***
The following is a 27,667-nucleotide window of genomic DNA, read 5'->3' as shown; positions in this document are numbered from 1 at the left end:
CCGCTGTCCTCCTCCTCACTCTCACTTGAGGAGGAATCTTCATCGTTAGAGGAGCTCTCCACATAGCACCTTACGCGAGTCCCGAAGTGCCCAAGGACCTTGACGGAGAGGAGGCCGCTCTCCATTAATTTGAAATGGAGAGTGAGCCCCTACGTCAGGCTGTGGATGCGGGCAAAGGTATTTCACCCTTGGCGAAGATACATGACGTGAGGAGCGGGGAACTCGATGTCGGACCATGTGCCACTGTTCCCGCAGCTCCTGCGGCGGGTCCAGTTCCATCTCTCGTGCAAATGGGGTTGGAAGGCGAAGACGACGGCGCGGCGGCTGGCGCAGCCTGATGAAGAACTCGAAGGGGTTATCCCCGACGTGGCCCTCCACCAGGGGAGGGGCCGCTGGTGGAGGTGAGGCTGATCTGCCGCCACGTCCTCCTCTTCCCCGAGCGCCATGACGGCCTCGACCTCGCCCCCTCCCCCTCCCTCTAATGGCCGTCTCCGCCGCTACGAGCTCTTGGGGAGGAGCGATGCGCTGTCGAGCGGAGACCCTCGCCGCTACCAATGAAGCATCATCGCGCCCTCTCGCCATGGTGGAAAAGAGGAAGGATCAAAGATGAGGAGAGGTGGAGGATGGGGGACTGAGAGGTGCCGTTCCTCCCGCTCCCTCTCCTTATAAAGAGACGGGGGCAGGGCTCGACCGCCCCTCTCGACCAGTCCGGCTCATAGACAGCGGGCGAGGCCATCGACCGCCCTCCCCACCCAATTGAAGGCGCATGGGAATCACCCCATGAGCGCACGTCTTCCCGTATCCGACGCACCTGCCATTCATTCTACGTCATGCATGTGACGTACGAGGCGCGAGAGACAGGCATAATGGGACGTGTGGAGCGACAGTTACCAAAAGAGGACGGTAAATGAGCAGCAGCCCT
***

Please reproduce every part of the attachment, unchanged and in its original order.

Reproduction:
The following is a 27,667-nucleotide window of genomic DNA, read 5'->3' as shown; positions in this document are numbered from 1 at the left end:
CCGCTGTCCTCCTCCTCACTCTCACTTGAGGAGGAATCTTCATCGTTAGAGGAGCTCTCCACATAGCACCTTACGCGAGTCCCGAAGTGCCCAAGGACCTTGACGGAGAGGAGGCCGCTCTCCATTAATTTGAAATGGAGAGTGAGCCCCTACGTCAGGCTGTGGATGCGGGCAAAGGTATTTCACCCTTGGCGAAGATACATGACGTGAGGAGCGGGGAACTCGATGTCGGACCATGTGCCACTGTTCCCGCAGCTCCTGCGGCGGGTCCAGTTCCATCTCTCGTGCAAATGGGGTTGGAAGGCGAAGACGACGGCGCGGCGGCTGGCGCAGCCTGATGAAGAACTCGAAGGGGTTATCCCCGACGTGGCCCTCCACCAGGGGAGGGGCCGCTGGTGGAGGTGAGGCTGATCTGCCGCCACGTCCTCCTCTTCCCCGAGCGCCATGACGGCCTCGACCTCGCCCCCTCCCCCTCCCTCTAATGGCCGTCTCCGCCGCTACGAGCTCTTGGGGAGGAGCGATGCGCTGTCGAGCGGAGACCCTCGCCGCTACCAATGAAGCATCATCGCGCCCTCTCGCCATGGTGGAAAAGAGGAAGGATCAAAGATGAGGAGAGGTGGAGGATGGGGGACTGAGAGGTGCCGTTCCTCCCGCTCCCTCTCCTTATAAAGAGACGGGGGCAGGGCTCGACCGCCCCTCTCGACCAGTCCGGCTCATAGACAGCGGGCGAGGCCATCGACCGCCCTCCCCACCCAATTGAAGGCGCATGGGAATCACCCCATGAGCGCACGTCTTCCCGTATCCGACGCACCTGCCATTCATTCTACGTCATGCATGTGACGTACGAGGCGCGAGAGACAGGCATAATGGGACGTGTGGAGCGACAGTTACCAAAAGAGGACGGTAAATGAGCAGCAGCCCT